I'm afraid this post may come across as if I'm complaining about people doing something nice for me, so I want to reiterate at the outset that I have nothing against the church members I know, and that most of them both in my current ward and the ward I was previously in strike me as basically good and decent people, many of whom I hope to retain friendships with even after I eventually do "come out" as an atheist. I'm sure that nasty and hypocritical Mormons do exist; as it happens, however, I've been fortunate enough to avoid meeting many of them. My reasons for leaving the church, as I've said before, have absolutely nothing to do with any dislike of any of the members or church leaders; it's entirely a matter of my coming to terms with the complete absence of any factual basis for its doctrines.
That being said, while I know there were good intentions behind the events I'm about to relate, it still puts me in an awkward situation, and I wish it hadn't happened.
First of all, a little background--only tangentially related to the story, but still something I may as well explain at the outset. There is, in the LDS church, a concept known as "home teaching". To every active male member of the church is assigned a group of individuals or families they are expected to visit monthly, to check up on their welfare and share a spiritual message. (There's a similar program among the female members, called "visiting teaching", but they only visit the other female members--and, not being female and thus never having been involved in the visiting teaching program on either end, I don't know as much about it as I do about home teaching, though I gather it works more or less the same way.) Sometimes "less active" members are also assigned families to home-teach, but they're generally paired up with active members who will encourage their participation--home-teachers are always assigned in pairs.
In practice, home teaching is one of those principles that church members don't live up to as assiduously as they're supposed to. Pretty much every month, the last week or two before the end of the month, the priesthood leaders remind the men to do their home teaching, if they haven't already. Pretty much every month, a large proportion of the home teaching doesn't get done.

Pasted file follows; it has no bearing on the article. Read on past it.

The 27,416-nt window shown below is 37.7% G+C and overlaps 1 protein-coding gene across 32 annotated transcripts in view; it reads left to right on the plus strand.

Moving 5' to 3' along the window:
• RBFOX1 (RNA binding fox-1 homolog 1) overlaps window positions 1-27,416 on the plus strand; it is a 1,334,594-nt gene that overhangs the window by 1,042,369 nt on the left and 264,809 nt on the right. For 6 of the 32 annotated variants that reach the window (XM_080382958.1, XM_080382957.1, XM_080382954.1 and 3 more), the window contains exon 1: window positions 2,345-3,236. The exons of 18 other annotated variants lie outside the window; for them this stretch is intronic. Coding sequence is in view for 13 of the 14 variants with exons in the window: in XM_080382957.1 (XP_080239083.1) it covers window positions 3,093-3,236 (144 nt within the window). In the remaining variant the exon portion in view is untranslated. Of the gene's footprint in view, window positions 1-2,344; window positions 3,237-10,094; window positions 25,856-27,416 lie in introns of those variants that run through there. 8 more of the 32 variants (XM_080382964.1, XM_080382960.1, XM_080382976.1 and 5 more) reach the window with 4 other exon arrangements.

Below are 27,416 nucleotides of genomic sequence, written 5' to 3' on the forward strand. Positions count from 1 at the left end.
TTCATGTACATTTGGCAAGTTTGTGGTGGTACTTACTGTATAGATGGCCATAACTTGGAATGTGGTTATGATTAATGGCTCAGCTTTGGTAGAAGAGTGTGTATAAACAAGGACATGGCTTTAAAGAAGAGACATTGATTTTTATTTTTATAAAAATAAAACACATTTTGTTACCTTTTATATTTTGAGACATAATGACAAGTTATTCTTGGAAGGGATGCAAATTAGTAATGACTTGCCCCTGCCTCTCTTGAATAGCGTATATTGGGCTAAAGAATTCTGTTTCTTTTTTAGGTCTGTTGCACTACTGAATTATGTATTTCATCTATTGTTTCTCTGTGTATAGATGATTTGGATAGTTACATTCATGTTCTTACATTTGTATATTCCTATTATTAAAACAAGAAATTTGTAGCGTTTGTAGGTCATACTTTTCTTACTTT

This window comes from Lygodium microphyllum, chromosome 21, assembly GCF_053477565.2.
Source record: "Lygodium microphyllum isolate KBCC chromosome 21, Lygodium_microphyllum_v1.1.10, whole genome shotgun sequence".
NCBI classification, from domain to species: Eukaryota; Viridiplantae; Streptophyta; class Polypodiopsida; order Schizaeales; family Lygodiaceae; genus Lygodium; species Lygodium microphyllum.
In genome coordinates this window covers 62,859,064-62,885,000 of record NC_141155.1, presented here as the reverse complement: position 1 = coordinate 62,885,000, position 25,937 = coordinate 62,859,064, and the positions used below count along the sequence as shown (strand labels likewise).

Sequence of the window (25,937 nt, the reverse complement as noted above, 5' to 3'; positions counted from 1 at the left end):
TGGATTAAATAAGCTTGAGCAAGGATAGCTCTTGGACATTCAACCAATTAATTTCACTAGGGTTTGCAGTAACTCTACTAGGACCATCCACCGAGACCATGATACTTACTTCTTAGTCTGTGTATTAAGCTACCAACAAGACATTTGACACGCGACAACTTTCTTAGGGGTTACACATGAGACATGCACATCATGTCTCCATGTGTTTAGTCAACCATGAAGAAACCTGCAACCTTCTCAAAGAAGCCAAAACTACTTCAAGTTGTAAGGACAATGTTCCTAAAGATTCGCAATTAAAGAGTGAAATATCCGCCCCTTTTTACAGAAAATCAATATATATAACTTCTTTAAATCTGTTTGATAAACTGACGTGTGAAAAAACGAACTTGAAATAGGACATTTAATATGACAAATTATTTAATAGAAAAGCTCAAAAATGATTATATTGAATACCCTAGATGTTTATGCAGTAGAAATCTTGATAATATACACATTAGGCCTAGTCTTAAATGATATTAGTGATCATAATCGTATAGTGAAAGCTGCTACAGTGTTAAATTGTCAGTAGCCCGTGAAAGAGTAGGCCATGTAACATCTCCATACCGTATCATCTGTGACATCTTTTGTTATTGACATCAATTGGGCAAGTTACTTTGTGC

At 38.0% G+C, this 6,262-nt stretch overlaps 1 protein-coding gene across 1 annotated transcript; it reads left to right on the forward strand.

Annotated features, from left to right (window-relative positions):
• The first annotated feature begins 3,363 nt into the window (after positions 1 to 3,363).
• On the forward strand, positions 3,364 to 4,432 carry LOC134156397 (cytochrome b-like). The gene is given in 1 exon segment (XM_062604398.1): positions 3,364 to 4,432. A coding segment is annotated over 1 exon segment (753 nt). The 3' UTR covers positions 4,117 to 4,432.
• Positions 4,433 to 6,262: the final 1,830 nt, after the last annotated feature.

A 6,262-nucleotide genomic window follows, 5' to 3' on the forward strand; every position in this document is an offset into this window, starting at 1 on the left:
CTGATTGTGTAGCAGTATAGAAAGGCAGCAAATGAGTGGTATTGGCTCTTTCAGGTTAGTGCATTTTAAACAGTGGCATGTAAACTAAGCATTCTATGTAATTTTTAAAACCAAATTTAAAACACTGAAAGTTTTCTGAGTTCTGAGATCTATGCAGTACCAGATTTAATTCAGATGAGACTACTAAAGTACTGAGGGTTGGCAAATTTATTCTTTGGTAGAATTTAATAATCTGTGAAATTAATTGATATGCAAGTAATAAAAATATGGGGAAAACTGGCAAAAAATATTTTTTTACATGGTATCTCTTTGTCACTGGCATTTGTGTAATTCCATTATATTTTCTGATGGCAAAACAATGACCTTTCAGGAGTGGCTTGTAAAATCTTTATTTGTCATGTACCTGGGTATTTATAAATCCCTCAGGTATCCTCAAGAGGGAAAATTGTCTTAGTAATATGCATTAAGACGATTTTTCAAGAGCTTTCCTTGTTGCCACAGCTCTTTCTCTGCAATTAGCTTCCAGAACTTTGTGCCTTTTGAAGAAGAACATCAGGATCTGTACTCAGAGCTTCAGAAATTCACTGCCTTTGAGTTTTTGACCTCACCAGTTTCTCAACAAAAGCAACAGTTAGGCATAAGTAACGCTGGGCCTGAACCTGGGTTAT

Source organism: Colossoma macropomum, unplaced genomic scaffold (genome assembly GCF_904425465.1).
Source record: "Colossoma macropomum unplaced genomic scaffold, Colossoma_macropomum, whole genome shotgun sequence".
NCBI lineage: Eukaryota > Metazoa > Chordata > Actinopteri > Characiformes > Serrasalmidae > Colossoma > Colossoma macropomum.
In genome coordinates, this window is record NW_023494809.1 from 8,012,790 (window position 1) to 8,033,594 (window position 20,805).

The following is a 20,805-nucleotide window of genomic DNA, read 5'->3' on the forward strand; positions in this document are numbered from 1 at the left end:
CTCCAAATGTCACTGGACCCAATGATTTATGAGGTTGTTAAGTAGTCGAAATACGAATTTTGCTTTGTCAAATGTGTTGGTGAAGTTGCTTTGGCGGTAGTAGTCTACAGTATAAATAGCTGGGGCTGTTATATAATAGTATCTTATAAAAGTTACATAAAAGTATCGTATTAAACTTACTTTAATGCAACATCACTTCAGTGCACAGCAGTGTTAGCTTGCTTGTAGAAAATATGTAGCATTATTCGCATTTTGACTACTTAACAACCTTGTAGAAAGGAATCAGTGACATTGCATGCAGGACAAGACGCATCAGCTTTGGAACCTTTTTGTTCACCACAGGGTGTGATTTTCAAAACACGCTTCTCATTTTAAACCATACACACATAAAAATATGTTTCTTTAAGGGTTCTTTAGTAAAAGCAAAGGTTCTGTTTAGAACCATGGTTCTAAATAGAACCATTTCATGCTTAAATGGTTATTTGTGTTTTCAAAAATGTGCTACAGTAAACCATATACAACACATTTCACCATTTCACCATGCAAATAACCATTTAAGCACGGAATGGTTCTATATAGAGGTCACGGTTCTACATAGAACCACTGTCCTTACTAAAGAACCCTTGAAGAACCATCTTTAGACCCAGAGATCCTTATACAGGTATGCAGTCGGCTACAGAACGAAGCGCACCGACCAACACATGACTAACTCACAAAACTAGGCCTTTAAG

In fact, I don't remember the last time I had my home teachers visit me--if any of my previous home teachers ever visited me in the six years or so I've been in my current ward, I don't remember it, and it certainly must have been years ago. (Not that this is likely to have had any bearing whatsoever on my disenchantment with the church--after all, I was a regular church attendee with a fairly significant calling; it's not as if just because my home teachers didn't visit I didn't have plenty of exposure to the church. In fact, it may have been in part indirectly because I gave every indication of being a faithful member whose "testimony" was in no jeopardy that my home teachers didn't visit; generally the most diligent home-teachers are assigned to the families who are judged to need that contact the most, and faithful members may end up with unreliable home teachers, since they're not expected to require that contact as much anyway.) My current home teacher, however, has shown himself a bit more dutiful than his predecessors, in that last month he actually did make an appointment with me and show up--albeit without his assigned home-teaching partner, who was unavailable; he brought his wife to substitute. Said home teacher is also, incidentally, my successor as ward choir director, which really has nothing to do with the story that follows, and the ward clerk, which does.
That background being gotten out of the way, on to the story...
I answered a knock on my door Wednesday night to find nobody there, but a gift on the walk in front of the door; given that I thought I heard something fall just as I opened the door, I assume it had been balanced on the doorknob. Looking around but not seeing those responsible for having left the gift, I took it inside and took a closer look.